Therefore, we hold that the trial court’s decision denying Defendant’s motion to sever his trial from that of his co-defendants did not result in reversible error. See State v. Wright, 84 N.M. 3, 498 P.2d 695 (Ct.App.1972) (error must be prejudicial to be reversible). On appeal, error will not be corrected if correction will not change the result below. Wright v. Brem, 81 N.M. 410, 467 P.2d 736 (Ct.App.1970).
*33 Constitutionality of Tampering with Evidence Statute
Defendant contends that the statute is overbroad because it subjects him to criminal prosecution for exercising his right against self-incrimination. See State v. Gattis, 105 N.M. 194, 197, 730 P.2d 497, 500 (Ct.App.1986) (overbroad statute sweeps within its ambit those actions ordinarily deemed to be constitutionally protected). He also contends that the statute is vague. State v. Ramirez, 89 N.M. 635, 556 P.2d 43 (Ct.App.1976). Defendant’s vagueness claim is based in part on the contention that common persons must guess at the meaning of the statute due to the broad meaning of the verb “place.” We do not address either argument because we conclude that there is insufficient evidence to support the conviction for tampering under the instruction given.
Sufficiency of Evidence to Support Conviction for Tampering with Evidence
Under the instruction given, the state was required to prove beyond a reasonable doubt that Defendant “placed heroin” and “intended to prevent [his] apprehension, prosecution or conviction.” See SCRA 1986, 14-2241. Defendant claims that this proof was lacking because there was no proof that he knew the persons who approached him were police officers. Salazar testified that he and the other two officers approached simultaneously and identified themselves as police officers. Assuming that proof of Defendant’s knowledge was required, Salazar’s testimony was evidence from which the jury could have inferred that Defendant knew the three persons were police officers. See State v. Lankford, 92 N.M. 1, 582 P.2d 378 (1978). Nevertheless, there was insufficient evidence of specific intent to support the conviction under the instruction given.
The word “place” as used in the instruction indicates an act of putting evidence in a particular place and suggests a definite location. We think the state so narrowly stated the act of which Defendant was accused that it failed to describe the evidence in this case.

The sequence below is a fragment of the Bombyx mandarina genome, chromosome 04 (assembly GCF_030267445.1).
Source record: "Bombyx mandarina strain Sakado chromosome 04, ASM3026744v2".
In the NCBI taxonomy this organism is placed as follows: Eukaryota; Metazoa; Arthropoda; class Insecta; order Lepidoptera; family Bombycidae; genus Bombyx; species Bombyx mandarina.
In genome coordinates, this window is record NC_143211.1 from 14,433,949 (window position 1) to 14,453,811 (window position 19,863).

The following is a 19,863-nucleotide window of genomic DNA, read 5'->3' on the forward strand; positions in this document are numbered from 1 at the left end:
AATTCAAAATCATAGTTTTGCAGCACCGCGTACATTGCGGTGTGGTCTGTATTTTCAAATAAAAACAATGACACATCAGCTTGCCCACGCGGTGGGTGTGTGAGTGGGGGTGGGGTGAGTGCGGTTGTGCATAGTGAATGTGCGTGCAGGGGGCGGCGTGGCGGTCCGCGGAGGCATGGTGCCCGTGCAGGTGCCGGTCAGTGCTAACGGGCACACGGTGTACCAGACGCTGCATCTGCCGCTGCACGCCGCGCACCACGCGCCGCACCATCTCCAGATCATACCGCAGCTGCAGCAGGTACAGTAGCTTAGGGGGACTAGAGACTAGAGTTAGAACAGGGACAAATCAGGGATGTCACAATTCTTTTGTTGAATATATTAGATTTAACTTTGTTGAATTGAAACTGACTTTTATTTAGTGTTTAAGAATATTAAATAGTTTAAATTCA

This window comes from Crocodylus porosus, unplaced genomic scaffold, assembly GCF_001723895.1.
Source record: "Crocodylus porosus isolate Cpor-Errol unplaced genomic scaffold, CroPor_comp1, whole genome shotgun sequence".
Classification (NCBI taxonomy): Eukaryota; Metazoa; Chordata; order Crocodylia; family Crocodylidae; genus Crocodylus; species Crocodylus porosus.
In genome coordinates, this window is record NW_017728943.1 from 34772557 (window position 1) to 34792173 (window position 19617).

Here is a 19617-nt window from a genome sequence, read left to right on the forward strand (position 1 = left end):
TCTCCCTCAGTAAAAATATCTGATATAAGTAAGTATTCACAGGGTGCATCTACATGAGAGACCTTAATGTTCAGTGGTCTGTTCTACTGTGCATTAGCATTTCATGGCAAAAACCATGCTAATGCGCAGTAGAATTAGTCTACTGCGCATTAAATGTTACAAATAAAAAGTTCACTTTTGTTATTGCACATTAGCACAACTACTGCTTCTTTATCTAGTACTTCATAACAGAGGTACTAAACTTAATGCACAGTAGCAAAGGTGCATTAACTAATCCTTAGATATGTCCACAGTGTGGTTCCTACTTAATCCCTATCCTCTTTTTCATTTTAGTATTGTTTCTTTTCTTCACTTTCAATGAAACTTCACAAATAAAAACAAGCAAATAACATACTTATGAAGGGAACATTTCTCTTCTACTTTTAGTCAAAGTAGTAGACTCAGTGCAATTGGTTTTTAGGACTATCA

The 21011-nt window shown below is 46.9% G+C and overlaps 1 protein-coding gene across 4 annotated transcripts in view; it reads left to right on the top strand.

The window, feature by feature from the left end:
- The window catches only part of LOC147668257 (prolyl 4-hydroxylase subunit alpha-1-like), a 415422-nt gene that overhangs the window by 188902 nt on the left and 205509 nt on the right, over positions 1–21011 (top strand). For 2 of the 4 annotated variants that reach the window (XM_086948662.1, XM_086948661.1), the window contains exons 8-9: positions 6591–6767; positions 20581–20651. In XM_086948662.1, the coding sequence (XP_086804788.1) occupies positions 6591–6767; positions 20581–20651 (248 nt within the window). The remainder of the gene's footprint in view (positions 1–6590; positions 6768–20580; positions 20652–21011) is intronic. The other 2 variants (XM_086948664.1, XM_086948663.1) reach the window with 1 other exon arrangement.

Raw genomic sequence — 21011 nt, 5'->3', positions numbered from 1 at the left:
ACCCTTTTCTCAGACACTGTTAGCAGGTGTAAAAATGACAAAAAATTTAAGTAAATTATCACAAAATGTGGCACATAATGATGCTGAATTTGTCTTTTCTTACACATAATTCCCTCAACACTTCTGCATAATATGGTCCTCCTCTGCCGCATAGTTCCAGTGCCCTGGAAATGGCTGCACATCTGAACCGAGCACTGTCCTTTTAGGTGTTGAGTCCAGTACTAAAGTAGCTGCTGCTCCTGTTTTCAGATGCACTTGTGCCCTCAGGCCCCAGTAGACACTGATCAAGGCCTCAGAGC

People v. Frayer, 661 P.2d 1189 (Colo.Ct. App.1982), aff'd, 684 P.2d 927 (Colo.1984), exemplifies the type of behavior that ordinarily underlies a successful conviction for tampering with evidence. In Frayer, an alert pharmacist suspected that a phoned-in prescription was phony. After checking with the doctor and confirming his suspicion, the pharmacist alerted the police that a “Nancy Burns” was heading to the store to pick up the illegally-ordered narcotic. The police were waiting outside the store when the defendant walked out with the drug, which was packaged in a glass bottle. A police officer identified himself and ordered her to stop. The defendant tried to get into a waiting car, but the officer grabbed her by the arm and told her she was under arrest. The defendant reacted by throwing the bag containing the bottle toward the waiting car. The officer then retrieved the bottle, but the defendant grabbed it from him again, breaking it. From the circumstances surrounding the defendant’s arrest, the Colorado Court of Appeals concluded that sufficient evidence existed to sustain the jury’s verdict. The Colorado Supreme Court agreed with the lower court’s conclusion, noting that Fray-er’s conduct at the time of the arrest sufficiently established the requisite intent to interfere with the availability of the drug at a prospective official proceeding. Frayer, 684 P.2d at 929. The court said “the offense of tampering with physical evidence depends, to an important degree, on the defendant’s conduct and intent.” Id.